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The University of Southampton

Southampton academic draws up new economics theory from boom-bust experience in Tokyo

Published: 27 April 2005

A new controversial theory that could transform the world of economics has been drawn up by a University of Southampton academic. Professor Richard Werner, Chair in International Banking, has used his extensive experience in working for research institutes and the financial sector in Tokyo over ten years to debunk existing mainstream economic policies.

In his book New Paradigm in Macroeconomics, Professor Werner investigates the many puzzles surrounding the world's second largest economy - Japan - which traditional macroeconomics could not easily explain. In the process, Werner not only solves many of Japan's enigmas, but also presents a new approach to macroeconomics.

Concerning Japan's long recession, Werner points at the role of credit creation and the lack of policies aimed at stimulating it. The Bank of Japan, Japan's central bank, is criticised for adopting misguided policies that first created then lengthened the recession in Japan. Werner also draws worrying parallels to the UK housing market.

"Current economic theories revolve around the use of interest rates as a tool to manipulate and predict the economy," he says. "This just doesnt work in the real world. In a nutshell, my theory is all about the quantity of credit creation, a much better predictor and policy tool." Werner points to his extensive use of the approach in other Asian and European economies and its success in forecasting.

He claims conventional theory has become divorced from reality: "Economics has become an esoteric discipline using abstractions that are nothing like the world we live in. Traditional economics assumes infinitely lived people make decisions with perfect data and markets clear.

"In reality, imperfect information means markets don't clear. They are rationed. This requires a different approach to economics, based on quantities, not prices."

The book has won praise from Professor Charles Goodhart of the London School of Economics, a former member of the Bank of England's Monetary Policy Committee.

He said: "Richard Werner's exploration of the reasons for Japan's long stagnation is simultaneously stimulating and controversial . . . It is both a powerful and important book, which challenges both much received wisdom and the role of the Bank of Japan."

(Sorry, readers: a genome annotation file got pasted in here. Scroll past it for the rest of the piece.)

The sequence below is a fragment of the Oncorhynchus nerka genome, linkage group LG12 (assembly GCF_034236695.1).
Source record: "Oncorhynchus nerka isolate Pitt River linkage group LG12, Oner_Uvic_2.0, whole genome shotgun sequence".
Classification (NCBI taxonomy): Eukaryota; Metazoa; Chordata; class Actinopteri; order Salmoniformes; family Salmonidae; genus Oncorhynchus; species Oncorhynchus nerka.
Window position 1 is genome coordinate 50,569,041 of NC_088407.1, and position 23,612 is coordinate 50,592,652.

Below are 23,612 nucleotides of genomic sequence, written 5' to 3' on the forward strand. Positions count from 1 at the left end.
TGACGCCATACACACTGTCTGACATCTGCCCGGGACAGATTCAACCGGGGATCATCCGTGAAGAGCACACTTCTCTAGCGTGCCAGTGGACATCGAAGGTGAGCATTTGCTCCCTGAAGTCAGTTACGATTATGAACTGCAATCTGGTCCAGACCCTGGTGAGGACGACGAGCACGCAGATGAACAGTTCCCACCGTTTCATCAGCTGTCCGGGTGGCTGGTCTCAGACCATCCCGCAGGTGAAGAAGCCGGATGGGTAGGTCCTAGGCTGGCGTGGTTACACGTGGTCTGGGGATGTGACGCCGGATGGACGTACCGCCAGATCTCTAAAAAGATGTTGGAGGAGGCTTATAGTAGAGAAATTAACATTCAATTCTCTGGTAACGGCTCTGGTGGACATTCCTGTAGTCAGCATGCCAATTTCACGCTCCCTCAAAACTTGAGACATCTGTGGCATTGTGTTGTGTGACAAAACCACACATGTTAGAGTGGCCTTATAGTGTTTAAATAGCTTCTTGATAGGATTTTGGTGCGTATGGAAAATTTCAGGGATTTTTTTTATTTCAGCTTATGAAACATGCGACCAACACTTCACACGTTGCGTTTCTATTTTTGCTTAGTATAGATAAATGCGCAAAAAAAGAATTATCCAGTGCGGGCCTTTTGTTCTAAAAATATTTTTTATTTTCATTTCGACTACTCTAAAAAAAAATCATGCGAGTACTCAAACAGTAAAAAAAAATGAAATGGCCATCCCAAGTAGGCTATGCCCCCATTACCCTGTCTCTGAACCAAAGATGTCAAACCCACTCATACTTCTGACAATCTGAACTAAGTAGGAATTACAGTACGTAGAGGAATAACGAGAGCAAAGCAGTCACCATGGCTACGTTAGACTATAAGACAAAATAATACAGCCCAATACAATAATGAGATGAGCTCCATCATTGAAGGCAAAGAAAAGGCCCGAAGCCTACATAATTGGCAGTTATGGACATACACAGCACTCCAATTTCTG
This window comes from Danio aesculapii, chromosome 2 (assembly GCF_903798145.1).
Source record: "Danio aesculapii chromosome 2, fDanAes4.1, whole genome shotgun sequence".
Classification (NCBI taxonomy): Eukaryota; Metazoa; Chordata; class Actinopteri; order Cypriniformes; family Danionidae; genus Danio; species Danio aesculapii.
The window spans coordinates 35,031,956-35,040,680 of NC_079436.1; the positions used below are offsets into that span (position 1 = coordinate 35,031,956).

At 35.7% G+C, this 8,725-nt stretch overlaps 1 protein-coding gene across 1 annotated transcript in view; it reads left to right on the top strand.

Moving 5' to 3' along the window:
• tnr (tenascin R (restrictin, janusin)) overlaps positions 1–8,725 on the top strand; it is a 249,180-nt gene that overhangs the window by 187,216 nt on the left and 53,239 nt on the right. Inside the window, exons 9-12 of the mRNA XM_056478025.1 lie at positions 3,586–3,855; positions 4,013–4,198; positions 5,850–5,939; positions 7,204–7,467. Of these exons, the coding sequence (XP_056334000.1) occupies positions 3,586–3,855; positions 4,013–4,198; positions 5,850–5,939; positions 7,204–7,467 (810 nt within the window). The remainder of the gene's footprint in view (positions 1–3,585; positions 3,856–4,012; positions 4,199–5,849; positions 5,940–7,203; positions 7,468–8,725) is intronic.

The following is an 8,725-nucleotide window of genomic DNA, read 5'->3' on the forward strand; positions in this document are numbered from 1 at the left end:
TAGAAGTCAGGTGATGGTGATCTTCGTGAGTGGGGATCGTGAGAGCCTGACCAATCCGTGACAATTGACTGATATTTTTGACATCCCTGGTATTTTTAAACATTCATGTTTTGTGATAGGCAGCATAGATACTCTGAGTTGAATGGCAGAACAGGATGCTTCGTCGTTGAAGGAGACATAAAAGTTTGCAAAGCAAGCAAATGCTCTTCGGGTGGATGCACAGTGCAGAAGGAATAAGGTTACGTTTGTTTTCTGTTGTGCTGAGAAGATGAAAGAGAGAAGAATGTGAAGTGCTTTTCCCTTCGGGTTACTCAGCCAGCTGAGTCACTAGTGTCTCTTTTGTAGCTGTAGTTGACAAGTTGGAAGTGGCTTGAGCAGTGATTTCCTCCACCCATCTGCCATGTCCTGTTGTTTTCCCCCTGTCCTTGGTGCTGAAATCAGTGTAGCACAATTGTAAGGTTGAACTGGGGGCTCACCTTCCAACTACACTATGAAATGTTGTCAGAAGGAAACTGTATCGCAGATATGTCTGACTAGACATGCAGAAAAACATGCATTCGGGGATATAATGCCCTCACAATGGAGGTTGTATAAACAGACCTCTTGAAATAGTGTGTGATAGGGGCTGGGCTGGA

Professor Werner was selected as Global Leader for Tomorrow by the World Economic Forum in Davos in 2003. Highly rated by investor surveys such as Institutional Investor, he has been advising institutional investors and previously worked as chief economist at Jardine Fleming Securities (Asia) Ltd.

New Paradigm in Macroeconomics will be launched at the Daiwa Anglo-Japanese Foundation in London on Tuesday 3 May at 6pm. Professor Werner will give a presentation at the event which will be chaired by University Vice-Chancellor Professor Bill Wakeham. Tickets can be obtained by contacting .

Notes for editors

  1. New Paradigm in Macroeconomics is published by Palgrave Macmillan at £18.99 (paperback) ISBN 1-4039-2074-5 and £50 (hardback) ISBN 1-4039-2073-7 To obtain a review copy, please contact: Lisa Dunn, tel 01256 302813, email
  2. Charles Goodhart, CBE, FBA is the Norman Sosnow professor of banking and finance at the London School of Economics. Before joining the LSE in 1985, he worked at the Bank of England for seventeen years as a monetary adviser, becoming a Chief Adviser in 1980. In 1997 he was appointed one of the external members of the Bank of England's new Monetary Policy Committee until May 2000. Earlier he had taught at Cambridge and LSE.
  3. The University of Southampton is a leading UK teaching and research institution with a global reputation for leading-edge research and scholarship. The University has around 20,000 students and nearly 5,000 staff. Its annual turnover is in the region of £270 million.
  4. The Daiwa Anglo-Japanese Foundation is the UKs leading charity supporting links between the UK and Japan. It carries out its work primarily through scholarships, grants and events. Tickets for the book launch on 3 May (6pm) can be obtained by contacting the Foundation at or Tel. 020 7486 4348.
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